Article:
One day I was making my way through Costco with my two-year-old, partaking of all the lovely samples offered to us on toothpicks and in little paper cups. Soon I noticed my little guy was eating all kinds of things he might usually reject at home. Ravioli. Meatballs. Chicken. Taquitos. He was moving way outside his usually realm of noodles and fruit. The next time he balked at eating the small pieces of chicken breast on his plate, I stuck a toothpick in each one and next thing I knew he had eaten them all. I have probably used this trick once a week since then -- on vegetables, meats, convenience foods, even pieces of grilled cheese sandwich. Of course, you'll need to keep an eye on your little ones when sharp sticks are involved, but you might be amazed at what they'll eat. Photo here.
Sneaky Strategy #6: Tell a Truly Elaborate Story
I can't take credit for this one. My sister-in-law and my babysitter had to show me the way. We've all tried the old "airplane" routine, right? "Here comes the airplane...here it comes...here it comes...open up the hangar!" In my life it's usually played out against a kid with a mouth clamped shut like a steel trap. Then at a family dinner I saw my sister-in-law convince my four-year-old to eat his food by telling him he was a huge space monster who needed to eat all the planets and slurp up all the moon lakes, etc., etc. He totally fell for it! And then I thought back and remembered my babysitter convincing my then-three-year-old that he was a mighty T-Rex who needed to take dinosaur bites of all his foods. I had played it out further by turning him into and herbivore and getting him to eat trees (broccoli) and tree-stars (leafy greens, a la The Land Before Time). Get creative and move out of the airplane rut! Photo here.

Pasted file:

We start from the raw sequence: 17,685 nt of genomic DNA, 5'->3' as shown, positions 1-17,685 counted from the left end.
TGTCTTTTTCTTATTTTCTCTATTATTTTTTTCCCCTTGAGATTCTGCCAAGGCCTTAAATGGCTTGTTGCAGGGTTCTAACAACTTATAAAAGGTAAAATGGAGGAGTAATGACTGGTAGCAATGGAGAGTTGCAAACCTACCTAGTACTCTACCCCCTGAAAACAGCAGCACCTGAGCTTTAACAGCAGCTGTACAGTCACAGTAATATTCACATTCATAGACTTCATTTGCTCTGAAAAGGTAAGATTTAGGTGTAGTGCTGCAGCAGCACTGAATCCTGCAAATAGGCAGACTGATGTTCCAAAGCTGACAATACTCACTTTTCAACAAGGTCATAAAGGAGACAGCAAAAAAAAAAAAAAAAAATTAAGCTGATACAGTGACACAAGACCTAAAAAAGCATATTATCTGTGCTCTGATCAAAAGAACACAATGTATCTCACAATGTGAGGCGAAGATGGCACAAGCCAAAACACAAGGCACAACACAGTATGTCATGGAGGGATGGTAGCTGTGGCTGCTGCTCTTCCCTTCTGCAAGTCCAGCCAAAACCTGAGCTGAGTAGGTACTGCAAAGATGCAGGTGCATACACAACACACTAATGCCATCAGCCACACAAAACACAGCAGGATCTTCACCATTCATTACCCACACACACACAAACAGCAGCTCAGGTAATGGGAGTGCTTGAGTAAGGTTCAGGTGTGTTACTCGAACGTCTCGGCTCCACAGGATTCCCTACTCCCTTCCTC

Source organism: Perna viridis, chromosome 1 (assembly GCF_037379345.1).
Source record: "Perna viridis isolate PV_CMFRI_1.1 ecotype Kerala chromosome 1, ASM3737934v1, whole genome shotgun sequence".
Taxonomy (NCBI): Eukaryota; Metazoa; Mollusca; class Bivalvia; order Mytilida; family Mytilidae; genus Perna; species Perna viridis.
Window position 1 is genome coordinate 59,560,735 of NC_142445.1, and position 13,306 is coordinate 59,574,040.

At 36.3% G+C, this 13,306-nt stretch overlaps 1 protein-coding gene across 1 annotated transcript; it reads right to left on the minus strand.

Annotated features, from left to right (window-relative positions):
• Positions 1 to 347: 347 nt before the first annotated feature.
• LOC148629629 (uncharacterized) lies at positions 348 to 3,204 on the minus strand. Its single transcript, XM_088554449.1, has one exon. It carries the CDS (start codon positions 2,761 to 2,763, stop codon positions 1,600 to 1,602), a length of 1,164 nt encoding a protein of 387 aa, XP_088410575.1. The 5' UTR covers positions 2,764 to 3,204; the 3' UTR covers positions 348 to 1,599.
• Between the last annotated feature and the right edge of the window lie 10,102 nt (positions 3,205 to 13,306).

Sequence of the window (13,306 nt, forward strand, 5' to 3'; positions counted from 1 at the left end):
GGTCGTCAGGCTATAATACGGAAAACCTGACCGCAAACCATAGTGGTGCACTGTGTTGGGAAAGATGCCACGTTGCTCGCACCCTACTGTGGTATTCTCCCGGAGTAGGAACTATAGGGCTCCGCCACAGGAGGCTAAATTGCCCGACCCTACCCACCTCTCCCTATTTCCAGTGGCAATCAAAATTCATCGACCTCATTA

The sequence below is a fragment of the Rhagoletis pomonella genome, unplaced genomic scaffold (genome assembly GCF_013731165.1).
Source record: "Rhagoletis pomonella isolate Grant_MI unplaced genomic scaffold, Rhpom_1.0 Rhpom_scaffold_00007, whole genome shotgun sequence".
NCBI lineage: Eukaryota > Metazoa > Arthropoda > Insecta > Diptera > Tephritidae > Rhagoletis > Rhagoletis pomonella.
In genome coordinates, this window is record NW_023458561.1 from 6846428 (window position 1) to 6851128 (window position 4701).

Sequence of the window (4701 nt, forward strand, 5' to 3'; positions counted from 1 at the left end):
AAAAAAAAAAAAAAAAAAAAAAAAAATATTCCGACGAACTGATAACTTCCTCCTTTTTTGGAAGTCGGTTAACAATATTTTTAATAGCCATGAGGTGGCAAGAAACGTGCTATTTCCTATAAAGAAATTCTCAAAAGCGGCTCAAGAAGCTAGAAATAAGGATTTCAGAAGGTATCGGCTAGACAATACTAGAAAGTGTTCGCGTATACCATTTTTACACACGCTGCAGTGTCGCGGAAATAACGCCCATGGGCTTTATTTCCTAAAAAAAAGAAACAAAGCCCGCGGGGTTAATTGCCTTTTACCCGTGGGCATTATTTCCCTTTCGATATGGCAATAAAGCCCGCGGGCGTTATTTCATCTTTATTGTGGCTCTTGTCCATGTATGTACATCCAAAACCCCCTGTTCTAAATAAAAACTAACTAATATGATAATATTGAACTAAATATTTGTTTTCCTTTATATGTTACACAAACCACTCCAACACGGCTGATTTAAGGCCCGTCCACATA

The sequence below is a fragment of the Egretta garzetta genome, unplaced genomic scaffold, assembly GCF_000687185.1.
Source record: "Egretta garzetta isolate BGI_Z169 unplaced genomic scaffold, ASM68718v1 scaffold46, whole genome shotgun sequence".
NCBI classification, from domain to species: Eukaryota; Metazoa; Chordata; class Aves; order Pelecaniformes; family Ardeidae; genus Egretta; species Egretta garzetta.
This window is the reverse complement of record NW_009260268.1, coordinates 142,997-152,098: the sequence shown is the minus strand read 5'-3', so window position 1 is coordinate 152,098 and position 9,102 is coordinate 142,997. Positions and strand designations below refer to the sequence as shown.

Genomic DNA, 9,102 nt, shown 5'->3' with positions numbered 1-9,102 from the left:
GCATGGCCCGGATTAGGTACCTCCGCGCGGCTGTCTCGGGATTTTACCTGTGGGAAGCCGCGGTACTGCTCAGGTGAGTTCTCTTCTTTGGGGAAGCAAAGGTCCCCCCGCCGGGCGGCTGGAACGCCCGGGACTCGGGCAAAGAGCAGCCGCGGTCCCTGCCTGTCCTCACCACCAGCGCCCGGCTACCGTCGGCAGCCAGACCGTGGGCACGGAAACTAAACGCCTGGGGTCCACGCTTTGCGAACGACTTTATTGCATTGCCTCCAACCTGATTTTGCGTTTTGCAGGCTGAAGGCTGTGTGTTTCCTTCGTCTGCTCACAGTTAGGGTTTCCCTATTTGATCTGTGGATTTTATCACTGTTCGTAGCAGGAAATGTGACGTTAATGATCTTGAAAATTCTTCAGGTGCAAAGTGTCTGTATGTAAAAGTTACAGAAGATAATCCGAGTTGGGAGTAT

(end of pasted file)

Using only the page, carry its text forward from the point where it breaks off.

Sneaky Strategy #7: Dip It! Dip It Real Good!
This is an old standby most parents have used, but it deserves a shout-out. Letting your kids dip their food in something can get a lot more of it down their gullets. The prime candidates are ketchup and ranch dressing. You might have to avert your eyes and hold your nose to keep from losing your lunch over some things your kids will dip in ketchup (pineapple? sandwiches? granola bars? -- yes, I've seen all that and more). This strategy can be especially effective when used in combination with the toothpicks in strategy #5. I know, I know...ketchup and ranch dressing are often processed and salty. I've found that plain Greek yogurt also does the trick. Photo here.
There you have my Seven Sneaky Strategies for Getting Kids to Eat Their Food. Do you have any great methods of you own? I'm always looking for new ideas to add to my bag of tricks.
I also wanted to share this blog and Twitter I came across today. It's written from the perspective of a toddler, and it's hilarious and scarily accurate: http://honesttoddler.wordpress.com/ and Twitter @HonestToddler. I highly recommend this post http://honesttoddler.wordpress.com/2012/06/19/newborn/ and this one http://honesttoddler.wordpress.com/2012/06/23/the-woman/. Such good stuff!